InDaily InDaily

Support InReview journalism Donate Subscribe
Support independent journalism


Indigenous singer Yunupingu dies


Australia is mourning the loss of its most prominent indigenous musician, Dr G Yunupingu, whose exquisite, ethereal voice propelled him onto the world stage.

Comments Print article

The 46-year-old died at Royal Darwin Hospital yesterday, his record label Skinnyfish Music and publicist said in a brief statement on Facebook.

He’d suffered years of ill health, having contracted Hepatitis B as a child, leaving him with liver and kidney disease.

Born blind, Dr Yunupingu first picked up a guitar at the age of six, learning to play it upside down because he was left handed.

His unique voice spawned a career that saw him sell more than half a million albums, recorded in his native Yolngu tongue, and perform for audiences that included the Queen and former US President Barack Obama.

Friend Vaughan Williams took the artist to hospital last week, amid concerns he may not have been receiving renal treatment. He died in the Royal Darwin Hospital on Tuesday afternoon.

“He was a musical genius who could do rock, gospel, soul. He could do it all,” Williams has told the ABC, saying his death was all the more crushing because he felt it was “preventable”.

“I feel he was trapped in the same cycle of bad health that so many indigenous people are trapped in,” he said.

Prominent Australians have offered tributes, including Greens Senator Sarah Hanson-Young who tweeted: “A true musical genius. A stark reminder why we must close the gap of life expectancy for indigenous ppl.”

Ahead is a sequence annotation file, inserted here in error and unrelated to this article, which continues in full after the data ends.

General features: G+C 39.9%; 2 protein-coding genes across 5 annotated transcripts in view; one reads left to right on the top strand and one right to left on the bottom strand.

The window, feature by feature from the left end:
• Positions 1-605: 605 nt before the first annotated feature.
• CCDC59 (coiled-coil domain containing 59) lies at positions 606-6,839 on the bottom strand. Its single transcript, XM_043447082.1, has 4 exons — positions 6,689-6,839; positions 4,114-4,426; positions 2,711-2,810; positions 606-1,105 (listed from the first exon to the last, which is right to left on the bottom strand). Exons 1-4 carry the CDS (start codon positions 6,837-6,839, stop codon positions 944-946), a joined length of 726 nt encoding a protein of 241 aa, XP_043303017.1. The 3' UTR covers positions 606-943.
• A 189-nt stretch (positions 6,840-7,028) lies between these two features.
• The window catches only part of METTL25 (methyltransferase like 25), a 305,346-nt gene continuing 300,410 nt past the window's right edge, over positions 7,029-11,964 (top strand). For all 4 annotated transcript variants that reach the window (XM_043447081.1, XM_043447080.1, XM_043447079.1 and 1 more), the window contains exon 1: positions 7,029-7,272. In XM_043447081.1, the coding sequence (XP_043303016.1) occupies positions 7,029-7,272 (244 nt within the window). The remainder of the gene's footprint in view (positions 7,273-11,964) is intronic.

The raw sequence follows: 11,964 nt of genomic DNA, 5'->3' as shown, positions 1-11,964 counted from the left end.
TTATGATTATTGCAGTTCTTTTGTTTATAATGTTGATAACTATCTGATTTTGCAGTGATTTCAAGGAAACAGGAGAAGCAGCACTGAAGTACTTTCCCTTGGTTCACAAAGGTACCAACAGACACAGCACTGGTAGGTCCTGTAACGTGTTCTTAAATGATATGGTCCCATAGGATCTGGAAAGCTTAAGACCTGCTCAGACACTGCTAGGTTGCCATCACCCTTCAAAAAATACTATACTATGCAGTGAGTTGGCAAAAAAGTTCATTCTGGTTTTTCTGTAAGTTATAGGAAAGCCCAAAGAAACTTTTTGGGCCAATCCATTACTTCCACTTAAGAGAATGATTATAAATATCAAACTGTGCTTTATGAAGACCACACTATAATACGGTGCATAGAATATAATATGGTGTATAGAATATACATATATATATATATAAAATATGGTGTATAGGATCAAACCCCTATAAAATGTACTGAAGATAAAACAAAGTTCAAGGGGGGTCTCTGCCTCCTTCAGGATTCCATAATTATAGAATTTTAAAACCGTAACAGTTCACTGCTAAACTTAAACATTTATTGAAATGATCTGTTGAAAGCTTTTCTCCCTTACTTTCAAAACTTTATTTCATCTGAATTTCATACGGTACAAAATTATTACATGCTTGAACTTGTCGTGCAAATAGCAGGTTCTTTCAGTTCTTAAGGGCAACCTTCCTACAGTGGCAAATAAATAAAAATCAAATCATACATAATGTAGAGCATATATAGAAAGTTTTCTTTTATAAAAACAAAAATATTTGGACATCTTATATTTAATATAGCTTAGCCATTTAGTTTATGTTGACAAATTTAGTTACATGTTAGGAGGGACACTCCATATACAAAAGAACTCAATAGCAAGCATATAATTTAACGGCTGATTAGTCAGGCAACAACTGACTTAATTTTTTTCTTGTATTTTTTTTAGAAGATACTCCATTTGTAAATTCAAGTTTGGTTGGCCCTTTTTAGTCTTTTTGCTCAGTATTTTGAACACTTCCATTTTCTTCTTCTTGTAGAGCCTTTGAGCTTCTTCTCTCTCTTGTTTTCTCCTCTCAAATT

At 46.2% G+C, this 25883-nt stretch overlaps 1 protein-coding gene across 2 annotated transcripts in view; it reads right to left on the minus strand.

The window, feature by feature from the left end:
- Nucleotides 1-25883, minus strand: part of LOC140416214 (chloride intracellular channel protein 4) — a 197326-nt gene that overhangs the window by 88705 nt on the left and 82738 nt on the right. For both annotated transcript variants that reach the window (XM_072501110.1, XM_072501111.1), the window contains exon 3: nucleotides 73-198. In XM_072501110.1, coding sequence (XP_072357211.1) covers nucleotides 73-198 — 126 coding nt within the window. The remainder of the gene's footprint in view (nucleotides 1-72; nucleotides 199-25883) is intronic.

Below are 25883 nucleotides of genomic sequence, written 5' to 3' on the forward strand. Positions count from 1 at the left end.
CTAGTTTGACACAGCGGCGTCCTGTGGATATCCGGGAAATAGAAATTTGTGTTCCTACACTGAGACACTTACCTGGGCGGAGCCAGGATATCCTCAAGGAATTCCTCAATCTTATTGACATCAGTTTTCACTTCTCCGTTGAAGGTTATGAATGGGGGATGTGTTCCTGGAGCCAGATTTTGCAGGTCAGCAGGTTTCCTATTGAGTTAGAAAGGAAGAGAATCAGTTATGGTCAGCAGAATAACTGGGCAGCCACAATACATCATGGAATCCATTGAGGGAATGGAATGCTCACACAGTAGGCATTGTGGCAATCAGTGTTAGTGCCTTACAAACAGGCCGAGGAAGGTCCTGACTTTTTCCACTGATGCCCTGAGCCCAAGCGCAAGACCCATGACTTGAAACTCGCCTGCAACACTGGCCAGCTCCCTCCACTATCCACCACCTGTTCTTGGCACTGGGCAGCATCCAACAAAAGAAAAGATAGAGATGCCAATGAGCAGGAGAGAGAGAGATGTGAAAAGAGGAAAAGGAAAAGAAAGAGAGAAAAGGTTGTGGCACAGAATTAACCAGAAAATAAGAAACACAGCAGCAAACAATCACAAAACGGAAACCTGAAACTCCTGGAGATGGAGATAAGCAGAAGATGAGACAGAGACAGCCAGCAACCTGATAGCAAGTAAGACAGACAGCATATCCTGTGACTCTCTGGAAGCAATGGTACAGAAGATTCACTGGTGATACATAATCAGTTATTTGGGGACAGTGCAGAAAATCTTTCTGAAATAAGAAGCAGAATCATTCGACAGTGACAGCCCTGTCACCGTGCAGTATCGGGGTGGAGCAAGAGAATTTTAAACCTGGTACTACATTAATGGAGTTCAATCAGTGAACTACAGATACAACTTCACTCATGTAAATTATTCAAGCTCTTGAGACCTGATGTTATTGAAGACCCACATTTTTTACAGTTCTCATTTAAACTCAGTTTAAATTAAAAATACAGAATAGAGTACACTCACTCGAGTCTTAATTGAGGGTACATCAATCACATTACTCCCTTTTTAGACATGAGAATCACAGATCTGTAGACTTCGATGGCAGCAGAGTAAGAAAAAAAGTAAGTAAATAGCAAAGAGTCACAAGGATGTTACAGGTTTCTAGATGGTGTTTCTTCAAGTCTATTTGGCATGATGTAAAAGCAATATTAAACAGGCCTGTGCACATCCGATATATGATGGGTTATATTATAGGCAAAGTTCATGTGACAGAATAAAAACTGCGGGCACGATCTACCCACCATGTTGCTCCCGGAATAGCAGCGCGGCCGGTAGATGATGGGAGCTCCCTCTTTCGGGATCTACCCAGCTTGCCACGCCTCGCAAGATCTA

Midnight Oil frontman and former federal government minister Peter Garrett also took to Twitter to mourn the loss.

Dr Yunupingu’s soulful and emotive voice came to the fore in 2008 with the release of his debut album, which peaked at No.3 on the ARIA charts and went triple platinum.

Sydney Morning Herald critic Bruce Elder has described him as possessing “the greatest voice this continent has ever recorded”.

In 2012 he was forced to cancel a number of European performances due to illness, including performing at the London Olympic Games. He had found substantial success there, with his debut album hitting the top 10 in both Switzerland and Germany.

Prior to his solo success Dr Yunupingu had been a member of the legendary indigenous band Yothu Yindi, fronted by his late uncle M Yunupingu, who was named Australian of the Year for 1992.

He followed in his uncle’s footsteps, being named the Northern Territory’s Australian of the Year in 2009.

Former prime minister Kevin Rudd said Australia had lost “a good man, the son of a great people and a voice which could evoke an extraordinary magic”.

His publicist posted a statement on Facebook describing him as a “great Australian”.

“Dr G Yunupingu is remembered today as one of the most important figures in Australian music history, blind from birth and emerging from the remote Galiwin’ku community on Elcho Island off the coast of Arnhem Land to sell over half a million copies of his albums across the world, singing in his native Yolngu language,” the statement read.

“The highest selling Indigenous artist in history, Dr G Yunupingu released two subsequent top five studio albums Rrakala and The Gospel Album, achieved a swag of ARIA Awards, performed across the globe for audiences including Queen Elizabeth II and Barack Obama and released the first Indigenous language single to reach the top five, all the while continuing to call Elcho Island home.”

His legion of fans are also mourning the singer’s loss.

“Grace Dr.G.Yunupingu. We’re a little bit heartbroken. We’ve put our kids to bed to the backdrop of his music since they were tiny. Just astoundingly beautiful,” Victorian woman Natalie Dillon wrote on Facebook.

A documentary about Dr Yunupingu’s life is scheduled to premiere next month at the Melbourne Film Festival.

In line with cultural sensitivities, the full name and image of the late artist are not being published.



Make a comment View comment guidelines

Support local arts journalism

Your support will help us continue the important work of InReview in publishing free professional journalism that celebrates, interrogates and amplifies arts and culture in South Australia.

Donate Here


Show comments Hide comments
Will my comment be published? Read the guidelines.

More Music stories

Loading next article